After Sandy Swept Away A Lifetime of Letters, 12,000 New Ones Arrive
After 87-year-old Patsy Roberts lost decades of notes from friends and family to Hurricane Sandy, New Yorkers and others from around the world sent her new ones, reports Michael Daly.
The cards arrived by the thousands in response to a Facebook posting and a Daily Beast report asking for new ones to replace those from family and friends that 87-year-old Patsy Roberts of Rockaway, Queens, had been saving for decades to read in her final hours only for them to be destroyed by Hurricane Sandy.
And these 12,000 new cards were not only from the United States, but also from Australia and New Zealand and Canada and China and Korea and Japan and Kenya and Lebanon and Nigeria and Latvia and India and Haiti and Germany and Morocco and the Philippines and Malaysia and Greece and Slovenia and Iceland and Sweden and Mexico and seemingly every other country on earth.
“When the cards started to come, I had to cheer up,” she says. “I had no choice.”
She adds, “It’s the most wonderful experience I ever had.”
She goes on to report, “I had two invitations to weddings. One was in California.”
She was moved not just by the magnitude of the response but by the thought and care that went into each card, be it from Mayor Michael Bloomberg, Cardinal Timothy Dolan, or a youngster named Jeremy who assured her that her lost cards would be waiting for her “on the other side.” Jeremy included a drawing of an angel leading Roberts into heaven.
“By the hand,” Roberts notes.
On their part, the writers were clearly moved not just by the loss of her cards, but also by the description of her in the Daily Beast story. She is so buoyantly energetic that she takes two-mile walks on the Rockaway beach at a pace that exhausts her grandchildren. And on the way back from daily mass, she performs such secular devotions as putting her neighbors’ trash cans back in front of their houses and placing on the doorstep any newspapers the deliverer has just tossed on the sidewalk.
“I hate to pass by a house, especially if I know they’re working,” she says. “It’ll be easier for them to just open the door and pick up the paper.”
That simple goodness touched the same in others as far as the Internet can reach. And in a poetic twist the returned goodness manifested itself not as emails but as so many actual cards that Roberts half jokes it might have helped out the world’s ailing postal services, even if it was a bit of burden for her particular mailman.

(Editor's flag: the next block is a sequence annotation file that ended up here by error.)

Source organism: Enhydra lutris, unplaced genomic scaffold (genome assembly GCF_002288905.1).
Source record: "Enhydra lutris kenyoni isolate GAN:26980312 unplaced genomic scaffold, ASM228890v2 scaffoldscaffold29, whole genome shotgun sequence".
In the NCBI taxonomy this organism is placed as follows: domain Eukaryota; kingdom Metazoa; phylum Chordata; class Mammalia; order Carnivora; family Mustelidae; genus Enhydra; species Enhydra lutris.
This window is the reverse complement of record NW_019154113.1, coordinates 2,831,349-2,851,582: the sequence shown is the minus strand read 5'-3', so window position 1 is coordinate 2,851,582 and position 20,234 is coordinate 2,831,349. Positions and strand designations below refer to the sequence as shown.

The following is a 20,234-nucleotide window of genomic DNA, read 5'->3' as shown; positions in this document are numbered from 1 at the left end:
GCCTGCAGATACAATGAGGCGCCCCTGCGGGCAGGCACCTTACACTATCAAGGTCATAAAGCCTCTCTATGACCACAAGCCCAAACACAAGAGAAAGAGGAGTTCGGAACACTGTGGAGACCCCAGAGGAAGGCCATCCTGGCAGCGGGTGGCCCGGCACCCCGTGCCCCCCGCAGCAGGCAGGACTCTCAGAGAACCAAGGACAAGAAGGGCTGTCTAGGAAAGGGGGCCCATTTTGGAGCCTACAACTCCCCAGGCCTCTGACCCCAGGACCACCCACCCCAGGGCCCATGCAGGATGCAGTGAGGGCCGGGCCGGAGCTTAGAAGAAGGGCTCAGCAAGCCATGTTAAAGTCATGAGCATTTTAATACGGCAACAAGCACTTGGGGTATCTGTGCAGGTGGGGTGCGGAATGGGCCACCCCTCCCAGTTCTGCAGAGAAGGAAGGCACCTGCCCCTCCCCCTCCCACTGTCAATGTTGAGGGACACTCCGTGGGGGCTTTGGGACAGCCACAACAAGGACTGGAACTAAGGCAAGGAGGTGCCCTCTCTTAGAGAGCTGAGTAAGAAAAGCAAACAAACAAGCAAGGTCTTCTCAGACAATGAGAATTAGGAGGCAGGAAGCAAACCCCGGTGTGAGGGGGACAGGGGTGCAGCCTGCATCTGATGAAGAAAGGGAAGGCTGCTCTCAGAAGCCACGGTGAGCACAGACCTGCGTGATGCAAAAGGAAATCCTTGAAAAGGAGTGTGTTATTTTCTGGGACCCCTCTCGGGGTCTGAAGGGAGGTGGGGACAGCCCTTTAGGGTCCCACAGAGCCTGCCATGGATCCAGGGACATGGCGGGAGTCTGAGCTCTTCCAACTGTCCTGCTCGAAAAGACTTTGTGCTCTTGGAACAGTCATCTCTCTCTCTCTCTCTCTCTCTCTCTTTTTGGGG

“All the stamps,” Roberts notes.
One woman sent a photo of herself posting a letter to her fiancé more than a half century ago while he was off fighting in World War II. She also enclosed as a testament to mailed wishes some subsequent photos taken by her and her safely returned new husband on their honeymoon in Washington, D.C.
The woman could not have known when she sent the pictures to Roberts that her own husband, Walter Roberts, had served in World War II and landed at Normandy and that Roberts had spent her own honeymoon in the nation’s capital, followed by a happy 64 years together in Rockaway until his death in 2010.
Before his retirement, Walter Roberts had been an insurance broker, and Patsy Roberts had worked in a card store. She had taken to sending cards to family and friends on all occasions and even for no particular reason other than to say she was thinking of them.
“The people started sending cards to me,” she remembers. “So, I had boxes and boxes of them.”
She stored the boxes in the basement of her home just one house in from the beach, not imagining that a hurricane might do what Sandy did.
“I’ve been through many hurricanes,” she says. “Never in a million years did I think anything like that could happen.”
Instead she now has new cards, such as one on which a youngster drew undersea creatures writing letters.
“I’m sorry all of your letters washed away,” he wrote. “I’d like to think the fish found them and read them and learned how great you are then they decided to write you.”
If no cards actually arrived from under the sea, they came from seemingly everywhere else.
“Most of them are in English,” she says. “I try to read every single one of them. Each one is precious.”
Until her house is repaired, Roberts will be living in a second-floor apartment in Rockaway with her daughter Virginia Dobles and her son-in-law, the artist Cristian Dobles. He was the one who made the original Facebook posting saying he hoped to inspire as many as 1,000 people to write her. The Daily Beast joined the effort, and the result is the 12,000 cards.
“It’s a good feeling,” she said. “You just feel, oh, this is great. Life is good—after all.”